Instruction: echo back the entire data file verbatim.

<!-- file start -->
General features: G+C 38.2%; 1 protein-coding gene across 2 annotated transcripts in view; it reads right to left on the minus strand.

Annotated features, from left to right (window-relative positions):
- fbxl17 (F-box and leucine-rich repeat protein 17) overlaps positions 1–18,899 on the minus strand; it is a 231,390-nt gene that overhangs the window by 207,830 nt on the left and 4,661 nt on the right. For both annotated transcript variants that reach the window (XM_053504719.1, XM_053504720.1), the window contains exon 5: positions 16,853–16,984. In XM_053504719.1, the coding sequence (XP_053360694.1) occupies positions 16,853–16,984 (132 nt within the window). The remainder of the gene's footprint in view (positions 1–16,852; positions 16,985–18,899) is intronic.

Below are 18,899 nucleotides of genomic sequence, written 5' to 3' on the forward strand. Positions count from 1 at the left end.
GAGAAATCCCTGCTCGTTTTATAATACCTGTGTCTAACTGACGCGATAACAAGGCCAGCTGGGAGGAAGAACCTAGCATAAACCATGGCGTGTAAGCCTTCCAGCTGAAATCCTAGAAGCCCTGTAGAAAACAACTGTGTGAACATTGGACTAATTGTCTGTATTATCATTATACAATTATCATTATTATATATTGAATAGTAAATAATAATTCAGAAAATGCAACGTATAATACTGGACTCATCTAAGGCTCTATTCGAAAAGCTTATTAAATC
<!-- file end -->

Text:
General features: G+C 38.2%; 1 protein-coding gene across 2 annotated transcripts in view; it reads right to left on the minus strand.

Annotated features, from left to right (window-relative positions):
- fbxl17 (F-box and leucine-rich repeat protein 17) overlaps positions 1–18,899 on the minus strand; it is a 231,390-nt gene that overhangs the window by 207,830 nt on the left and 4,661 nt on the right. For both annotated transcript variants that reach the window (XM_053504719.1, XM_053504720.1), the window contains exon 5: positions 16,853–16,984. In XM_053504719.1, the coding sequence (XP_053360694.1) occupies positions 16,853–16,984 (132 nt within the window). The remainder of the gene's footprint in view (positions 1–16,852; positions 16,985–18,899) is intronic.

Below are 18,899 nucleotides of genomic sequence, written 5' to 3' on the forward strand. Positions count from 1 at the left end.
GAGAAATCCCTGCTCGTTTTATAATACCTGTGTCTAACTGACGCGATAACAAGGCCAGCTGGGAGGAAGAACCTAGCATAAACCATGGCGTGTAAGCCTTCCAGCTGAAATCCTAGAAGCCCTGTAGAAAACAACTGTGTGAACATTGGACTAATTGTCTGTATTATCATTATACAATTATCATTATTATATATTGAATAGTAAATAATAATTCAGAAAATGCAACGTATAATACTGGACTCATCTAAGGCTCTATTCGAAAAGCTTATTAAATC